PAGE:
It is impossible to overstate the impact that Atticus Finch has had on the American legal system and its members. Consider this opening from a case decided by the Florida Supreme Court in 2013:

In his final remarks to the jury, Atticus Finch, the heroic protagonist of Harper Lee’s iconic novel, To Kill a Mockingbird, proclaims

I’m no idealist to believe firmly in the integrity of our courts and in the jury system — that is no ideal to me, it is a living, working reality. Gentlemen, a court is no better than each man of you sitting before me on this jury. A court is only as sound as its jury, and a jury is only as sound as the men who make it up.

Harper Lee, To Kill a Mockingbird, 205 (Warner Books, Inc., 1960). The case before us today addresses the very heart in which Atticus’s faith roots — the integrity of our courts, the soundness of our juries, and the men and women who “make [them] up.” Id.

Matarranz v. State, 133 So. 3d 473 (Fl. 2013). Or consider this 1999 concurrence from a Justice of the Washington Supreme Court: “We would most likely agree with Atticus Finch’s advice to his precocious, six-year-old daughter, Scout: ‘[Y]ou just hold your head high and keep those fists down. No matter what anybody says to you, don’t you let `em get your goat. Try fighting with your head for a change.’” State v. Riley, 976 P. 2d 624 (Wa. 1999). Trial lawyer Jim Perdue wrote a book titled, I Remember Atticus: Inspiring Stories Every Trial Lawyer Should Know. In 2010, the Texas Bar Journal had an article about the origins of the character, and how he exemplified the best aspirations of lawyers. Atticus is to lawyers as Galileo is to scientists.

Tuesday is the release date of Go Set A Watchman, in which Atticus Finch is, twenty years after the events of To Kill A Mockingbird, a closed-minded bigot who believes “The Negroes down here are still in their childhood as a people” and that the civil rights movement is moving too quickly.

As one quipster remarked on Twitter, “It’s like finding out Santa Claus beats his reindeer.”

So what are we, as lawyers, to do with this information? In my humble opinion: nothing.

Though set later in time, Go Set A Watchman is not a sequel, but rather was the original draft of the book that eventually became To Kill A Mockingbird after two years of difficult work by Harper Lee and her editors. It is thus a curious relic perhaps worthy of study by scholars, but not an appropriate basis for reinterpreting the classic. Indeed, the books don’t even exist in the same universe: in Go Set A Watchman, Tom Robinson was acquitted.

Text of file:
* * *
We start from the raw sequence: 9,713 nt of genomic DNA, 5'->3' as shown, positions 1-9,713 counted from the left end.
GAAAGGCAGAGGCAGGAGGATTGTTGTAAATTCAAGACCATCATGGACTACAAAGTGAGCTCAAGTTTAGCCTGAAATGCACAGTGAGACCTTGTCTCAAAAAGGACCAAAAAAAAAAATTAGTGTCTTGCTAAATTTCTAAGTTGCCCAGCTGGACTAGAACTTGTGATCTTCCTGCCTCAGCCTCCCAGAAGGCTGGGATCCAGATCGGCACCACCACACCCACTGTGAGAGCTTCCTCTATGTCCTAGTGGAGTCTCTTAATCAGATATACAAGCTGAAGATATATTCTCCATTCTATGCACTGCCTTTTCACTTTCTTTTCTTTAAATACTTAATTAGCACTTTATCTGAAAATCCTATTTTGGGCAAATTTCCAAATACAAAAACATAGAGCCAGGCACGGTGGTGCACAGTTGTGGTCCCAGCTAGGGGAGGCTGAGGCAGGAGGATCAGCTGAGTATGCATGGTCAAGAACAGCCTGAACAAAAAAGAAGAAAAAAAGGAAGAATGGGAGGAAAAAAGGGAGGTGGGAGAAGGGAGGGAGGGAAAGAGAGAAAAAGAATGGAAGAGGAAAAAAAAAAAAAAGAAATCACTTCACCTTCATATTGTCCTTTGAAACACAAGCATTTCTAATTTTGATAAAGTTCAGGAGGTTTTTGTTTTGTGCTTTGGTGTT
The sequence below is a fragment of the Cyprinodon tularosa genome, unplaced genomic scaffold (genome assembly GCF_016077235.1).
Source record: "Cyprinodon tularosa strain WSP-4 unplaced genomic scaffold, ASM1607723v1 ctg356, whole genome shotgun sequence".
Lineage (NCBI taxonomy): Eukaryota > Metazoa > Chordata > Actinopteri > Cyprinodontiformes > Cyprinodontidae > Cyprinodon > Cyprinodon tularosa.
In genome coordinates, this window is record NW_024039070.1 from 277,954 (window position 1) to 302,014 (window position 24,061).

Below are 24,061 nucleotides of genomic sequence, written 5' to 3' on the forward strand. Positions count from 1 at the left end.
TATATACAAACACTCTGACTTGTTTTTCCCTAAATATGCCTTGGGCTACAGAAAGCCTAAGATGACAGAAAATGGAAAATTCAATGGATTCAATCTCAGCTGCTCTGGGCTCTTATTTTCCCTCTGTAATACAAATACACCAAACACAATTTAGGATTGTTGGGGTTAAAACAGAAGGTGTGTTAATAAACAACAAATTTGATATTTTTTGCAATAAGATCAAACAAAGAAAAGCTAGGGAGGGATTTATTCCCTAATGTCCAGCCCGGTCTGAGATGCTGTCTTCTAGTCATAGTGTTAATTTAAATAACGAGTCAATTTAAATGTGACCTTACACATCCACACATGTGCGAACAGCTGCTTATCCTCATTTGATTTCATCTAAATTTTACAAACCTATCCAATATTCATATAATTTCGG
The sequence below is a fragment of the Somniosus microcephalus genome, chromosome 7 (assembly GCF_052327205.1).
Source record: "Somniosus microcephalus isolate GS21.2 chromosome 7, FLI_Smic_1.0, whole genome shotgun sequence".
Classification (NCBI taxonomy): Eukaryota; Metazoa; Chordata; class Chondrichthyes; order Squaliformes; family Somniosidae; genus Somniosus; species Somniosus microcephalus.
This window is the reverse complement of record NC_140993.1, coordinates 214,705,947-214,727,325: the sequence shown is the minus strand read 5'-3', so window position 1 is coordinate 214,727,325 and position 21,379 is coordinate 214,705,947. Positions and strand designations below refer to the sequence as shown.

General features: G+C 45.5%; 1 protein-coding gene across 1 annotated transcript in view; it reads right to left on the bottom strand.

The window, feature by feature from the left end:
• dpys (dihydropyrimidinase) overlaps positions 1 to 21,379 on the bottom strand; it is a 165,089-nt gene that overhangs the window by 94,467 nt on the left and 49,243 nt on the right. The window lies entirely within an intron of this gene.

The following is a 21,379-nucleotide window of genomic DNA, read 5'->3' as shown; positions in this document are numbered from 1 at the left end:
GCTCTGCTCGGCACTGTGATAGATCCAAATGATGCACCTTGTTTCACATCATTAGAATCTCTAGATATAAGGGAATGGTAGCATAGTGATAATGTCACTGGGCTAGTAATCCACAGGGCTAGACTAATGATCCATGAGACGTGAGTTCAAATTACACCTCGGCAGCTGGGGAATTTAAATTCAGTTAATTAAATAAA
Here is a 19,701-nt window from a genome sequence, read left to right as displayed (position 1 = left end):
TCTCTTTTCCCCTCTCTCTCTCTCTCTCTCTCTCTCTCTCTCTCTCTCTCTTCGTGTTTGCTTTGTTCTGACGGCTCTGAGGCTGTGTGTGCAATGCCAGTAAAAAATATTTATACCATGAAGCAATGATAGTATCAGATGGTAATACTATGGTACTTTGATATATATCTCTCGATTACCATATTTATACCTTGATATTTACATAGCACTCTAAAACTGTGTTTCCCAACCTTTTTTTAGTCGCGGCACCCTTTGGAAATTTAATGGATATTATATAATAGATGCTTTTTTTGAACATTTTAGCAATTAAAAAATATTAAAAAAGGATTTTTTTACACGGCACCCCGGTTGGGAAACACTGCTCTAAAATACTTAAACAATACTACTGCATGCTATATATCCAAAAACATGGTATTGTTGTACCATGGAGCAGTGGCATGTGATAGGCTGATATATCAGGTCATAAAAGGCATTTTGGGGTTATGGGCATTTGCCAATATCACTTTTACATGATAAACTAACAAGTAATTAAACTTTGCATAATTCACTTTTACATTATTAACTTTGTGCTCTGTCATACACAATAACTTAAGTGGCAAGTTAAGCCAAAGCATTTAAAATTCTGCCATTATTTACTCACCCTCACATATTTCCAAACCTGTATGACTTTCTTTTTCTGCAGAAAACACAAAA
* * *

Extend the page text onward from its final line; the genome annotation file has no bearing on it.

There’s nothing strange or unusual about that: many classic novels started out with truly bizarre first drafts. In the earliest drafts of Roald Dahl’s Charlie and the Chocolate Factory, several children were sucked into the factory and incorporated into the chocolate bars. The same is true of classic movies: Rocky originally ended with him deliberately throwing the fight. As novelists often say, “the essence of writing is rewriting.”

In short, the Atticus of Go Set A Watchman is not the Atticus of To Kill A Mockingbird. The Atticus of the former who says pro-segregation councils are “a sort of warning to the Negroes for them not to be in such a hurry” is not the same man who told his children, after Tom Robinson’s conviction:

The one place where a man ought to get a square deal is in a courtroom, be he any color of the rainbow, but people have a way of carrying their resentments right into a jury box. As you grow older, you’ll see white men cheat black men every day of your life, but let me tell you something and don’t you forget it. … Whenever a white man does that to a black man, no matter who he is, how rich he is, or how fine a family he comes from, that white man is trash. There’s nothing more sickening to me than a low-grade white man who will take advantage of a Negro’s ignorance. Don’t fool yourselves — it’s all adding up and one of these days we’re going to pay the bill for it. I hope it’s not in you children’s time.

That Atticus is our hero, and will remain as much. This new imposter Atticus is “trash.”